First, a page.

The Boks will play England for the Webb Ellis Cup in Yokohama next Saturday. After winning the big moments of the semi-final, they have every reason to believe that they can clinch the final and claim their first world title in 12 years.
The Boks played with passion as well as power over the course of the clash with Wales. While they weren’t always accurate, their faith in their game plan never wavered.
The stop-start nature of the second semi-final was largely expected. Earlier this week, Wales coach Warren Gatland predicted a kick fest. Bok flyhalf Handre Pollard anticipated a tactical chess match between two sides that preferred to operate without the ball.
The Boks troubled Wales at the kick-offs. They applied the pressure via their kick-chase tactics, albeit not to any telling degree. Wales kept the Boks at bay for lengthy periods and also dealt with the high ball to good effect.
By the end of the first half, Wales had completed 21 kicks from hand and South Africa 19. The Boks went into the break with a narrow 9-6 lead.
South Africa blinked first. An unforced error under the high ball by Faf de Klerk handed Wales possession inside the Boks’ half. Wales won a penalty at the ensuing lineout, and flyhalf Dan Biggar levelled the scores.
The game appeared to be dying a slow death when the Boks sparked it to life in the 56th minute. Rassie Erasmus deployed Malcolm Marx and RG Snyman from the bench and the pair had an immediate impact at the gainline.
Pollard ripped through the Wales defence, and De Klerk found Willie le Roux with a searching pass back to the left-hand side. The finish, however, was down to the power and bloody-mindedness of Damian de Allende – who continues proving to be one of the Boks’ most valuable players.
Wales muscled their way upfield and won a penalty in front of the posts. The decision to take the scrum proved inspired, as Wales exploited the poorly defended blind side to set Josh Adams up for a crucial score.
The crowd stirred from its slumber as Wales continued to gather momentum. Reserve flyhalf Rhys Patchell launched an ambitious drop-goal attempt in the 72nd minute falling well short of the posts.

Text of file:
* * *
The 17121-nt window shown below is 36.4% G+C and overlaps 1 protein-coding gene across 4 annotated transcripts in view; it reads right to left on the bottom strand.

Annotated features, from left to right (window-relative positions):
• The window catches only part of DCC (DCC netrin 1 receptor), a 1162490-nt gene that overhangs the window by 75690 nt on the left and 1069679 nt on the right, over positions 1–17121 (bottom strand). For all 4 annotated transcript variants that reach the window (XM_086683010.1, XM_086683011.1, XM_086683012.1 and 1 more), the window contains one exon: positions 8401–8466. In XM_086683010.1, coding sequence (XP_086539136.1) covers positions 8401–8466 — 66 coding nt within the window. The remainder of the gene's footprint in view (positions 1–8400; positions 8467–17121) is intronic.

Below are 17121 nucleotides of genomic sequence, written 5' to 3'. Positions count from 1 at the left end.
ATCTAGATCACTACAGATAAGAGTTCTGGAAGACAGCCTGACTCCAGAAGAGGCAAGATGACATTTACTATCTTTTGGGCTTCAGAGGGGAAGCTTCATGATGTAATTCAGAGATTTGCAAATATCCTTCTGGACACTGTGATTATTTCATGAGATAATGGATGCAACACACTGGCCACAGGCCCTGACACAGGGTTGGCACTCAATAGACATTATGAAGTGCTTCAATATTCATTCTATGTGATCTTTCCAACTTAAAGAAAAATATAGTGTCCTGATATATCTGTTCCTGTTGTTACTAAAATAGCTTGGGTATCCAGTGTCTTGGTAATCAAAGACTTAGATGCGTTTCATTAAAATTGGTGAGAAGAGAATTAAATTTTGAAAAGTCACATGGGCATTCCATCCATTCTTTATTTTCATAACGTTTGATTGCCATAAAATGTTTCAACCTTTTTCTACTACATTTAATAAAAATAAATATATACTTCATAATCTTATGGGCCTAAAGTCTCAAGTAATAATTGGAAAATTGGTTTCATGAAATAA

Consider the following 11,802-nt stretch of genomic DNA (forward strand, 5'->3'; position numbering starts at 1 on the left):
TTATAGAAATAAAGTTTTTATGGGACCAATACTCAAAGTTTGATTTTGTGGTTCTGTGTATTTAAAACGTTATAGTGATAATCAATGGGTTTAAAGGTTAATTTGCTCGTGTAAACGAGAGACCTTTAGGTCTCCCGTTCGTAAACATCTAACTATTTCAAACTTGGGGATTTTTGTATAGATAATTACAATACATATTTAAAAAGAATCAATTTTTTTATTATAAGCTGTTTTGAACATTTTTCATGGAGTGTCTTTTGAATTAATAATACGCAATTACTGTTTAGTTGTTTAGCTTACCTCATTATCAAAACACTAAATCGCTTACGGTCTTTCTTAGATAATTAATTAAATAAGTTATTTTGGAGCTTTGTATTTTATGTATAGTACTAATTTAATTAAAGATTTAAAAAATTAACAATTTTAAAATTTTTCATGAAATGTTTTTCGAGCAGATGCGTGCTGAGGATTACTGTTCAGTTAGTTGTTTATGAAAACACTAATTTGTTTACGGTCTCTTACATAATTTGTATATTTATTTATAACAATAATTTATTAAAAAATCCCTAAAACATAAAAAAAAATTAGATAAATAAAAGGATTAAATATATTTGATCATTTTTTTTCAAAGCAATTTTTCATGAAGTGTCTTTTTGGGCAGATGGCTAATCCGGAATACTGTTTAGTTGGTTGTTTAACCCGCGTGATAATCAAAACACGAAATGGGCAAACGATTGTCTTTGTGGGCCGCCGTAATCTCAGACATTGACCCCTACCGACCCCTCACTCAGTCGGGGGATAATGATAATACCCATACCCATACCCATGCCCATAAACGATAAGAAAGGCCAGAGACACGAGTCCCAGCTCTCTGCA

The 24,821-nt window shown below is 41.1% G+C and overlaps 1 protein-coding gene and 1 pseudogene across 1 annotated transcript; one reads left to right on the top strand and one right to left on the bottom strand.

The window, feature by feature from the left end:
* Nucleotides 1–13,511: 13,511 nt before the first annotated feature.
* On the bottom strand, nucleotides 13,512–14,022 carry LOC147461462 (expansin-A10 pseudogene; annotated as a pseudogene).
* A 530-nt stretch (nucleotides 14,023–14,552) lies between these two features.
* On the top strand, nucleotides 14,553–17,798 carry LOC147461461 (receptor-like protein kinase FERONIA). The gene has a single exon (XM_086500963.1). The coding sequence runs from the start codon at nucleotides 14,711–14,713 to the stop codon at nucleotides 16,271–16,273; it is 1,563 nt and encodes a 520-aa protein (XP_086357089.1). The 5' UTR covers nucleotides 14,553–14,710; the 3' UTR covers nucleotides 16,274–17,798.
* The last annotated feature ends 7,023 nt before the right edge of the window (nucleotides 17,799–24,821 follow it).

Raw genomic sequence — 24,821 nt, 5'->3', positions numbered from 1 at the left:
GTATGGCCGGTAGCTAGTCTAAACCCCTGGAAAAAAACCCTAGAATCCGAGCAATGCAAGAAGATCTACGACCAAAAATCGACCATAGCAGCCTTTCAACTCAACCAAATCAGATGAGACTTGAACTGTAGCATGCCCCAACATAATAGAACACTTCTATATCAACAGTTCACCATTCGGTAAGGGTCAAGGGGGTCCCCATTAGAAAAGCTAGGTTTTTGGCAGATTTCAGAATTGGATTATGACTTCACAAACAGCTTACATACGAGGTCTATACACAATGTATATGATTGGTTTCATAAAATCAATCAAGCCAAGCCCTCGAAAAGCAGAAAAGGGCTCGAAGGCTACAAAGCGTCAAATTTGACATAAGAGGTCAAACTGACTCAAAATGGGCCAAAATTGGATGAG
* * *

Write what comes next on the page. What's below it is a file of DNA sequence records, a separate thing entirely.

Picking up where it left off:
The Boks were not done yet, though. Francois Louw was mobbed by his teammates after winning an important breakdown penalty on his own 10m line. South Africa booted the ball into touch and set up the maul, which resulted in yet another penalty.
Pollard spent a great deal of time practising his goal-kicking from the touchline at a training session on Friday. When he was given the opportunity to shoot from a similar position in the 75th minute of the semi-final, he showed excellent composure to make the chance count.
De Klerk was the next man to produce a big play. A well-placed probe for the touchline took the Boks deep into Wales territory. South Africa proceeded to force a turnover at the lineout to secure a scrum with only 92 seconds remaining on the stadium clock.
Another penalty brought an end to the contest. Pollard punched the air after his clearance to touch sealed the win and set up a date with England for rugby’s biggest prize.
See you next weekend pic.twitter.com/Uc5cnG04vY
— SA Rugby magazine (@SARugbymag) October 27, 2019
Springboks – Try: Damian de Allende. Conversion: Handre Pollard. Penalties: Pollard (4).
Wales – Try: Josh Adams. Conversion: Leigh Halfpenny. Penalties: Dan Biggar (3).
Springboks – 15 Willie le Roux, 14 Sbu Nkosi, 13 Lukhanyo Am, 12 Damian de Allende, 11 Makazole Mapimpi, 10 Handre Pollard, 9 Faf de Klerk, 8 Duane Vermeulen, 7 Pieter-Steph du Toit, 6 Siya Kolisi (c), 5 Lood de Jager, 4 Eben Etzebeth, 3 Frans Malherbe, 2 Bongi Mbonambi, 1 Tendai Mtawarira.
Subs: 16 Malcolm Marx, 17 Steven Kitshoff, 18 Vincent Koch, 19 RG Snyman, 20 Franco Mostert, 21 Francois Louw, 22 Herschel Jantjies, 23 Frans Steyn.
Wales – 15 Leigh Halfpenny, 14 George North, 13 Jonathan Davies, 12 Hadleigh Parkes, 11 Josh Adams, 10 Dan Biggar, 9 Gareth Davies, 8 Ross Moriarty, 7 Justin Tipuric, 6 Aaron Wainwright, 5 Alun Wyn Jones (c), 4 Jake Ball, 3 Tom Francis, 2 Ken Owens, 1 Wyn Jones.
Subs: 16 Elliot Dee, 17 Rhys Carre, 18 Dillon Lewis, 19 Adam Beard, 20 Aaron Shingler, 21 Tomos Williams, 22 Rhys Patchell, 23 Owen Watkin.
Photo: David Ramos – World Rugby/World Rugby via Getty Images